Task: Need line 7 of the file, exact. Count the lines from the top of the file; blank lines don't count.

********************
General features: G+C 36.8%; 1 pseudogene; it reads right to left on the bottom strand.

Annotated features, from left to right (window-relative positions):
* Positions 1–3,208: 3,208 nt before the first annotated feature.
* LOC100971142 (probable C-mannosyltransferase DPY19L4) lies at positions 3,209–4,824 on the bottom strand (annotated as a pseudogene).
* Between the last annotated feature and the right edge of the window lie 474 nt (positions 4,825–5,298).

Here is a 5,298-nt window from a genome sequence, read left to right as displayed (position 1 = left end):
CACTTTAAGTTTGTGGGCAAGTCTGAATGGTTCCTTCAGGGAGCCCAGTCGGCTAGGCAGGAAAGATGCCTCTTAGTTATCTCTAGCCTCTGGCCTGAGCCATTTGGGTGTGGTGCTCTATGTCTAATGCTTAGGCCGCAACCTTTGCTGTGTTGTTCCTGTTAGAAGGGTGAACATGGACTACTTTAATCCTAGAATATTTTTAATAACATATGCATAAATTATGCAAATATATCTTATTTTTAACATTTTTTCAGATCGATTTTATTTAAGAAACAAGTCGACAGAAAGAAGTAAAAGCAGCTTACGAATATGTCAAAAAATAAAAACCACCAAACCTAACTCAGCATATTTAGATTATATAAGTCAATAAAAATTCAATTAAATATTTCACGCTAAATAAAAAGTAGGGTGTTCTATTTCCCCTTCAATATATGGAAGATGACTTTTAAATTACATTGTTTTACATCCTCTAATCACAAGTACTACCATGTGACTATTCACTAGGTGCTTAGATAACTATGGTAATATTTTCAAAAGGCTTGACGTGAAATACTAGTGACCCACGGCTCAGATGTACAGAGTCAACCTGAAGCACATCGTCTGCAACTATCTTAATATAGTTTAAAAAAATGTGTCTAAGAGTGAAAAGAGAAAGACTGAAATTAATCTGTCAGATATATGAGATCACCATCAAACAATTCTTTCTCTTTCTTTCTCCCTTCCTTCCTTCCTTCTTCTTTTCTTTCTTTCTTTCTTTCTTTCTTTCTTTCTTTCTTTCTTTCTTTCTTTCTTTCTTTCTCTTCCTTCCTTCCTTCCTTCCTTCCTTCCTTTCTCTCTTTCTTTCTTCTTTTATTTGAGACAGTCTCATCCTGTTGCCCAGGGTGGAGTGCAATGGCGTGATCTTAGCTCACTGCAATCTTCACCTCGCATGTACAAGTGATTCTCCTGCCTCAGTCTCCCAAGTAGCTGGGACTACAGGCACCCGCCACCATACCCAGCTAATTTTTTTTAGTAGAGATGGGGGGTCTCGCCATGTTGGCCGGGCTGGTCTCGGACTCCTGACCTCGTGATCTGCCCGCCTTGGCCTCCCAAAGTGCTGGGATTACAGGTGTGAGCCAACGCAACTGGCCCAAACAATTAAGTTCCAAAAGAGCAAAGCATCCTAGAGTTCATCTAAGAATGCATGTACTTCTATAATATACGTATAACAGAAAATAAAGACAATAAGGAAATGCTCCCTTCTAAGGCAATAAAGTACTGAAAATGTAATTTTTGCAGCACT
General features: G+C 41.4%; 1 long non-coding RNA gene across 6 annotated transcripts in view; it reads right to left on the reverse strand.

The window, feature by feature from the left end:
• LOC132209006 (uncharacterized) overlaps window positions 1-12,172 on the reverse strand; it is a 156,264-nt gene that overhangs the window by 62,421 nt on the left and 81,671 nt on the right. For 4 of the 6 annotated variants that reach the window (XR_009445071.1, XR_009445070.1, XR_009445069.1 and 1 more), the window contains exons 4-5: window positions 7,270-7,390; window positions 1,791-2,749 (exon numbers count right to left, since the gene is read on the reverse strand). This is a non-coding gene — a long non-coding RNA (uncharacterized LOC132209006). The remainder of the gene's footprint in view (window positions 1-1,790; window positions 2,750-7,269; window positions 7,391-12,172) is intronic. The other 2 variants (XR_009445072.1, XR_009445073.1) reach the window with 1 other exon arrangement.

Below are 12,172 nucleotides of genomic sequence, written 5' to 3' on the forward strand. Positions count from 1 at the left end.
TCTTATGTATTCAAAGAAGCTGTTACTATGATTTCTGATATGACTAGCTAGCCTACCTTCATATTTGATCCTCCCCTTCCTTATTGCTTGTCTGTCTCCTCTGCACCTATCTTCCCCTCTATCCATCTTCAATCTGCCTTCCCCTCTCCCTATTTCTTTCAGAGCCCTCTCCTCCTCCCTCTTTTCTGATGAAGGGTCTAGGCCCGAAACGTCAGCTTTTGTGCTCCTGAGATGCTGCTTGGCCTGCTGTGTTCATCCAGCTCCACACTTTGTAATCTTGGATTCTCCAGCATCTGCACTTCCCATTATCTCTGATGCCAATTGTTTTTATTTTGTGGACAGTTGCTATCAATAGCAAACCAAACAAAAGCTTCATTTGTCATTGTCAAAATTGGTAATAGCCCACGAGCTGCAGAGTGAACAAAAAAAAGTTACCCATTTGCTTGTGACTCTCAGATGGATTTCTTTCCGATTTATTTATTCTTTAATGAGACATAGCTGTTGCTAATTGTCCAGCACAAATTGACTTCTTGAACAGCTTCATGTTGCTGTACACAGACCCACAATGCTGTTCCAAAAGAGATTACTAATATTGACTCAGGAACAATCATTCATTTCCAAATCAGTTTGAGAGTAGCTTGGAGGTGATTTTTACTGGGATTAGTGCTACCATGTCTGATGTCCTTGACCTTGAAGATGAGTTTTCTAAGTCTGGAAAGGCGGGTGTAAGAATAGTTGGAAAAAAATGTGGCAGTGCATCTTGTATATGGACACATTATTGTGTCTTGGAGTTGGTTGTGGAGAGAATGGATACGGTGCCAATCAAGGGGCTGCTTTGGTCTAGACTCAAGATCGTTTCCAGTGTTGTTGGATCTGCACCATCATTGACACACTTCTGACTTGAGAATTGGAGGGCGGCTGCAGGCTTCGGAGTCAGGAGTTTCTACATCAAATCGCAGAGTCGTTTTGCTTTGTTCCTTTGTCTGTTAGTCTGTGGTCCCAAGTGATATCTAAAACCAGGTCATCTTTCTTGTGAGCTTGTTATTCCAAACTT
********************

CACTTTAAGTTTGTGGGCAAGTCTGAATGGTTCCTTCAGGGAGCCCAGTCGGCTAGGCAGGAAAGATGCCTCTTAGTTATCTCTAGCCTCTGGCCTGAGCCATTTGGGTGTGGTGCTCTATGTCTAATGCTTAGGCCGCAACCTTTGCTGTGTTGTTCCTGTTAGAAGGGTGAACATGGACTACTTTAATCCTAGAATATTTTTAATAACATATGCATAAATTATGCAAATATATCTTATTTTTAACATTTTTTCAGATCGATTTTATTTAAGAAACAAGTCGACAGAAAGAAGTAAAAGCAGCTTACGAATATGTCAAAAAATAAAAACCACCAAACCTAACTCAGCATATTTAGATTATATAAGTCAATAAAAATTCAATTAAATATTTCACGCTAAATAAAAAGTAGGGTGTTCTATTTCCCCTTCAATATATGGAAGATGACTTTTAAATTACATTGTTTTACATCCTCTAATCACAAGTACTACCATGTGACTATTCACTAGGTGCTTAGATAACTATGGTAATATTTTCAAAAGGCTTGACGTGAAATACTAGTGACCCACGGCTCAGATGTACAGAGTCAACCTGAAGCACATCGTCTGCAACTATCTTAATATAGTTTAAAAAAATGTGTCTAAGAGTGAAAAGAGAAAGACTGAAATTAATCTGTCAGATATATGAGATCACCATCAAACAATTCTTTCTCTTTCTTTCTCCCTTCCTTCCTTCCTTCTTCTTTTCTTTCTTTCTTTCTTTCTTTCTTTCTTTCTTTCTTTCTTTCTTTCTTTCTTTCTTTCTCTTCCTTCCTTCCTTCCTTCCTTCCTTCCTTTCTCTCTTTCTTTCTTCTTTTATTTGAGACAGTCTCATCCTGTTGCCCAGGGTGGAGTGCAATGGCGTGATCTTAGCTCACTGCAATCTTCACCTCGCATGTACAAGTGATTCTCCTGCCTCAGTCTCCCAAGTAGCTGGGACTACAGGCACCCGCCACCATACCCAGCTAATTTTTTTTAGTAGAGATGGGGGGTCTCGCCATGTTGGCCGGGCTGGTCTCGGACTCCTGACCTCGTGATCTGCCCGCCTTGGCCTCCCAAAGTGCTGGGATTACAGGTGTGAGCCAACGCAACTGGCCCAAACAATTAAGTTCCAAAAGAGCAAAGCATCCTAGAGTTCATCTAAGAATGCATGTACTTCTATAATATACGTATAACAGAAAATAAAGACAATAAGGAAATGCTCCCTTCTAAGGCAATAAAGTACTGAAAATGTAATTTTTGCAGCACT